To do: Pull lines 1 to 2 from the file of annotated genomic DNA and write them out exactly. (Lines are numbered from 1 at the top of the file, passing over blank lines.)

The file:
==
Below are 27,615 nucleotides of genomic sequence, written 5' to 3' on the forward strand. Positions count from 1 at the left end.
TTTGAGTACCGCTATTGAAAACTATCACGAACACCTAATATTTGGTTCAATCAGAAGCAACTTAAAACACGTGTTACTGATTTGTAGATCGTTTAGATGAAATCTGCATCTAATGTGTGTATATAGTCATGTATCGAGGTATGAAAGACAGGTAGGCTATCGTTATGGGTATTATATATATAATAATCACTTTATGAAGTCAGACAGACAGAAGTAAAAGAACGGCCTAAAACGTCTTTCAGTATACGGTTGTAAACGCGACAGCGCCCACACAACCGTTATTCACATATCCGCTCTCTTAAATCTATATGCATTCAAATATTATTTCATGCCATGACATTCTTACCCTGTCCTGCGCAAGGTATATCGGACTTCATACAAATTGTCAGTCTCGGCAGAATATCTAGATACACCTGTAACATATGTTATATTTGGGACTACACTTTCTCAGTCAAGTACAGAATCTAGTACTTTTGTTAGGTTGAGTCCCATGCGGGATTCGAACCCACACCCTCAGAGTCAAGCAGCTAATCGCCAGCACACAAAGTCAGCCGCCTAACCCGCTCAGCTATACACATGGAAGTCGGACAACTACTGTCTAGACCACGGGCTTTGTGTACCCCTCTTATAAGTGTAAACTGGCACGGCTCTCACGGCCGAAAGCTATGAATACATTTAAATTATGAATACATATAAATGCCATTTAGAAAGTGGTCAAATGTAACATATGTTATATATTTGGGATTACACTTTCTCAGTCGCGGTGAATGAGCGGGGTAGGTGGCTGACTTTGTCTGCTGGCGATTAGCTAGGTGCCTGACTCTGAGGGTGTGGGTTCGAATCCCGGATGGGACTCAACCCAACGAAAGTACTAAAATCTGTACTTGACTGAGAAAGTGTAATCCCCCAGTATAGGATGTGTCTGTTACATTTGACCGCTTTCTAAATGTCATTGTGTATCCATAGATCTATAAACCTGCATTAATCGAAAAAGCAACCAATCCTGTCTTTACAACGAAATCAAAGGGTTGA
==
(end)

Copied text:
Below are 27,615 nucleotides of genomic sequence, written 5' to 3' on the forward strand. Positions count from 1 at the left end.
TTTGAGTACCGCTATTGAAAACTATCACGAACACCTAATATTTGGTTCAATCAGAAGCAACTTAAAACACGTGTTACTGATTTGTAGATCGTTTAGATGAAATCTGCATCTAATGTGTGTATATAGTCATGTATCGAGGTATGAAAGACAGGTAGGCTATCGTTATGGGTATTATATATATAATAATCACTTTATGAAGTCAGACAGACAGAAGTAAAAGAACGGCCTAAAACGTCTTTCAGTATACGGTTGTAAACGCGACAGCGCCCACACAACCGTTATTCACATATCCGCTCTCTTAAATCTATATGCATTCAAATATTATTTCATGCCATGACATTCTTACCCTGTCCTGCGCAAGGTATATCGGACTTCATACAAATTGTCAGTCTCGGCAGAATATCTAGATACACCTGTAACATATGTTATATTTGGGACTACACTTTCTCAGTCAAGTACAGAATCTAGTACTTTTGTTAGGTTGAGTCCCATGCGGGATTCGAACCCACACCCTCAGAGTCAAGCAGCTAATCGCCAGCACACAAAGTCAGCCGCCTAACCCGCTCAGCTATACACATGGAAGTCGGACAACTACTGTCTAGACCACGGGCTTTGTGTACCCCTCTTATAAGTGTAAACTGGCACGGCTCTCACGGCCGAAAGCTATGAATACATTTAAATTATGAATACATATAAATGCCATTTAGAAAGTGGTCAAATGTAACATATGTTATATATTTGGGATTACACTTTCTCAGTCGCGGTGAATGAGCGGGGTAGGTGGCTGACTTTGTCTGCTGGCGATTAGCTAGGTGCCTGACTCTGAGGGTGTGGGTTCGAATCCCGGATGGGACTCAACCCAACGAAAGTACTAAAATCTGTACTTGACTGAGAAAGTGTAATCCCCCAGTATAGGATGTGTCTGTTACATTTGACCGCTTTCTAAATGTCATTGTGTATCCATAGATCTATAAACCTGCATTAATCGAAAAAGCAACCAATCCTGTCTTTACAACGAAATCAAAGGGTTGA